Noguchi & Contact Improvisation
Several years it has been since I have taken a movement class in something other than butoh or Noguchi taiso. Here at Gomarduli Zen Garden with its variety of movement practice offerings, I have been able to revisit movement practices of my past with fresh eyes such as Contemporary dance, contact improvisation (CI), and even yoga.
Being reintroduced, I could not help but to open an investigation in how butoh and Noguchi taiso could accompany or even possibly enhance at times these practices. Other disciplines can serve to inspire new visions for a dominant discipline. In my case, Butoh and Noguchi are my dominant disciplines.
Today in Otto Akkanen’s CI class, we entered into a water body that emphasized the least amount of muscular effort needed to move with a partner. Curiously, this concept of the water body is at the very core of the Noguchi practice. This is a Japanese movement technique that focuses on the body as a “water bag” with muscles acting as sensors.
As noted in my butoh manual, “Noguchi Taiso is one such movement discipline that serves to evoke the effortless body by drawing upon fluidity (water), gravity, and strings. Gravity is not fought against, but embraced.” (Koan)
Noguchi has been adopted as a body conditioning supplement for many butoh dancers. One reason may be due to the Noguchi body itself which can resemble the weakened, sleepy or “dead” body that the butoh dancer often dances. Another reason may be that the Noguchi philosophy is about allowing for maximum (or nearly maximum) receptivity of external influences. In both Noguchi and butoh, the dancer is actually being danced or “moved” instead of the mover doing the moving.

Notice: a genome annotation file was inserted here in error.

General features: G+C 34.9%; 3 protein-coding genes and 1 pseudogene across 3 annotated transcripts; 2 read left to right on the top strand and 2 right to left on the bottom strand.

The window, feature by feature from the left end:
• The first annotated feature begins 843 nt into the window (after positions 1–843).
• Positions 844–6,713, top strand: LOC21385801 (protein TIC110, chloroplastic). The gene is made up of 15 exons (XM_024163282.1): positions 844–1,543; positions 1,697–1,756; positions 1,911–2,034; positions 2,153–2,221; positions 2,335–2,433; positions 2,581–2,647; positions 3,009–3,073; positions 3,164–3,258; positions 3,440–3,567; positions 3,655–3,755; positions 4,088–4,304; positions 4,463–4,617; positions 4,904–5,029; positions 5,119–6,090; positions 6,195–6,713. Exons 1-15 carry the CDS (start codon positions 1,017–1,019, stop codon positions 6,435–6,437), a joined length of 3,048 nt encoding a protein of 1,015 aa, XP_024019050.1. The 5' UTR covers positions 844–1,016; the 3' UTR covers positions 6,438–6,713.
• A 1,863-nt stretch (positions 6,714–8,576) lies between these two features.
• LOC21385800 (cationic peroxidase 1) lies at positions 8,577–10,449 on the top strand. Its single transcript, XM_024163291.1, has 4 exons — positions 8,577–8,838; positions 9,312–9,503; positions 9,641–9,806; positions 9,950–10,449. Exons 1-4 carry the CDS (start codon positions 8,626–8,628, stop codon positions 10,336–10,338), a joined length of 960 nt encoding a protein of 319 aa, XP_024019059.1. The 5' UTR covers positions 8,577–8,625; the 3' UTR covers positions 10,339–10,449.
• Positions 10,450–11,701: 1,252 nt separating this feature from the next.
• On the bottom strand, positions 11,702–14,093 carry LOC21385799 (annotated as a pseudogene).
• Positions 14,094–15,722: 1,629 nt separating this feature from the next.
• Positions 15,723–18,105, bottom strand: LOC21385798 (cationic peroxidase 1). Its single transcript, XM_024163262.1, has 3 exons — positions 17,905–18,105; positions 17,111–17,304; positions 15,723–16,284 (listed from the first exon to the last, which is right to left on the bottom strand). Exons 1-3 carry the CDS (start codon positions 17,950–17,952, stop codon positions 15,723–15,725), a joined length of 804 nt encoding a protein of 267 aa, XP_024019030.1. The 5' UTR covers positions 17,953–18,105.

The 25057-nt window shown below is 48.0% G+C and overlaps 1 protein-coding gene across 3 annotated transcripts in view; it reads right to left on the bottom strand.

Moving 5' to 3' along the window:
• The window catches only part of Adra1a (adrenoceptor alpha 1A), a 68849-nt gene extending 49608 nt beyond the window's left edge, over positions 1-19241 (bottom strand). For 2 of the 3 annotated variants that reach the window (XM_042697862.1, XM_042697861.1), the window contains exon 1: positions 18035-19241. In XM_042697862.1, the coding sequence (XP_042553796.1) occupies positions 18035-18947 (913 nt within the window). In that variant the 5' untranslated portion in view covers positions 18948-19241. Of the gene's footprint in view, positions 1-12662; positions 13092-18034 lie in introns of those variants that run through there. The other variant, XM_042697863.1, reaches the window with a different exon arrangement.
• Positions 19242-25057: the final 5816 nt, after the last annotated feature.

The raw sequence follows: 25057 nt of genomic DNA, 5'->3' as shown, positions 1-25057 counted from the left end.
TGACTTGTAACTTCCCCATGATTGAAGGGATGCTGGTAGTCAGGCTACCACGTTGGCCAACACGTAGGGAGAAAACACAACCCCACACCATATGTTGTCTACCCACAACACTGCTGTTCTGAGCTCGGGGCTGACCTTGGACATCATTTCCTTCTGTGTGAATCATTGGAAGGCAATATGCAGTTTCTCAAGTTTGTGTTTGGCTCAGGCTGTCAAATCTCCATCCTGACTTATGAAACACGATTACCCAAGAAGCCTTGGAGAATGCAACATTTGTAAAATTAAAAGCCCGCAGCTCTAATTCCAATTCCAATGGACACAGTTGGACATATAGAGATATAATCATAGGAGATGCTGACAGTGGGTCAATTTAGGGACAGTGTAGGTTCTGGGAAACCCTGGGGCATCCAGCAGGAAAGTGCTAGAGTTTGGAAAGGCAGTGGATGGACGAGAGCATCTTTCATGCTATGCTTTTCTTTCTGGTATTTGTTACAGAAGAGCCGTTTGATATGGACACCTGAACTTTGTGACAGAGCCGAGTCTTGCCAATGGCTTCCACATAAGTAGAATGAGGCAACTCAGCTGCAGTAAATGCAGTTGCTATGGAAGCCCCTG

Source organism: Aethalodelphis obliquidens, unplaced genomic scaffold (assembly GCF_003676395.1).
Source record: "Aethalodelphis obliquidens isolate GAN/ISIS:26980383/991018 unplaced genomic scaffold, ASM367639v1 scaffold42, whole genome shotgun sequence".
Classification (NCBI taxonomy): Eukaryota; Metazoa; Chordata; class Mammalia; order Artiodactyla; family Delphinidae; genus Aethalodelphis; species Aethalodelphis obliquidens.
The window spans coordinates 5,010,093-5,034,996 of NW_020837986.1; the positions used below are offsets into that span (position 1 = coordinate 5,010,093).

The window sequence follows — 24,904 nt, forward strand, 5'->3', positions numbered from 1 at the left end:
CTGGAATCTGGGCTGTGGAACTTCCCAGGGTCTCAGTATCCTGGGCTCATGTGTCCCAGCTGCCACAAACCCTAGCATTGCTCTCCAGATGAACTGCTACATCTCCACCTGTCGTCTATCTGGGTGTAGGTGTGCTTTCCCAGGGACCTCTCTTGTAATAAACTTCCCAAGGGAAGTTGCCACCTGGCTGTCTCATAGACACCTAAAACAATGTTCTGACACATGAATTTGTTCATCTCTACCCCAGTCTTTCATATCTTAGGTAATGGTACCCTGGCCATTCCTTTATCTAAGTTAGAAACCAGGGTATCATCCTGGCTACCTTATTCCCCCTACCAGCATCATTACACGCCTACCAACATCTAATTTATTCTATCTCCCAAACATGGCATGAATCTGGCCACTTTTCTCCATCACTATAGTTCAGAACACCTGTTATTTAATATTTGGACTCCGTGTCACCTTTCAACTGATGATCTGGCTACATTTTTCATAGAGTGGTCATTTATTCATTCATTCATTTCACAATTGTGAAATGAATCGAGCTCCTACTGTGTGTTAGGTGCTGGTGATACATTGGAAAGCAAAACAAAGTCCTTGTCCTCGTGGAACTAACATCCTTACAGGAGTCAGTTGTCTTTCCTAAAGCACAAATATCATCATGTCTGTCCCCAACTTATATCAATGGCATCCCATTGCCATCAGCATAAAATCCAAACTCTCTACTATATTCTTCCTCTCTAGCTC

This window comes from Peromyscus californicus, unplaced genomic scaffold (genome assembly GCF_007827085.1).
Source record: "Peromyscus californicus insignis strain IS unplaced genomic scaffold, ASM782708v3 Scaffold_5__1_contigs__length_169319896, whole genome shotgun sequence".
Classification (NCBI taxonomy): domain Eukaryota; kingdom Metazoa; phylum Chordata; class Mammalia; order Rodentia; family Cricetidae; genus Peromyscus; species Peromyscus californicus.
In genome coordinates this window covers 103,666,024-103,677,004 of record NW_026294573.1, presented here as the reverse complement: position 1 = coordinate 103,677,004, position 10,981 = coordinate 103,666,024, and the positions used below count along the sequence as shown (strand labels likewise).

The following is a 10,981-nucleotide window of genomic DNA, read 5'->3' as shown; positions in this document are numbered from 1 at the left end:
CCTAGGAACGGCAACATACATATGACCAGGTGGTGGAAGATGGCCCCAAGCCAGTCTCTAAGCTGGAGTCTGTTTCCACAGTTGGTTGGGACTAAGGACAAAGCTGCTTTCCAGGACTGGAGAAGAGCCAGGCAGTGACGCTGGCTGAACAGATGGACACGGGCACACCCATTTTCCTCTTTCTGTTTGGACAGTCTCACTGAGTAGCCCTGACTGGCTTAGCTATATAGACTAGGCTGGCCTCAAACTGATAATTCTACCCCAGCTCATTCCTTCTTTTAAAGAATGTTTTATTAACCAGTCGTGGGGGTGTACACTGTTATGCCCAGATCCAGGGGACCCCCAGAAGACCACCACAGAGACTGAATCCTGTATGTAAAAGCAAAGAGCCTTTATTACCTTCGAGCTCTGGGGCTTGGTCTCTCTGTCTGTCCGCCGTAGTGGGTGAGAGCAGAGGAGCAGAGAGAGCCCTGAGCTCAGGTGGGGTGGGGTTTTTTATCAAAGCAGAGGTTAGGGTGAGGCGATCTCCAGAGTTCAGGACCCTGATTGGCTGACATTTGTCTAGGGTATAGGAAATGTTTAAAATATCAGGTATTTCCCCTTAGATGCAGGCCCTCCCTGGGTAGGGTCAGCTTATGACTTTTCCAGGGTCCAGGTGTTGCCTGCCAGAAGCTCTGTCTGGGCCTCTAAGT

Four notable butoh artists with a base in Noguchi for instance include Yumiko Yoshioka, Imre Thormann, Minako Seki, and my mentor Julie Becton Gillum.
In the case of CI, I observe that quite a bit of muscle movement is often used (especially large, external muscles). As Otto apparently realized, the water body is one way to increase movement efficiency. Who doesn’t want to be a more efficient mover? Who doesn’t seek more flow?
So Noguchi (and butoh) could add a nice touch to CI, but it does not have to be limited to only that. I see endless potential in anything regarding movement, even everyday life movement.
Butoh has often utilized duet and group work in close proximity or close contact. Noguchi however has always been more of a solo practice, but finding ways to duet or group work Noguchi could prove useful.
As I continue to integrate Noguchi and butoh into other movement practices, the more discoveries will for sure be made.
Koan, Adam. Shadowbody Butoh Manual. Shadowbody. http://manual.shadowbody.com/nurture. 2021.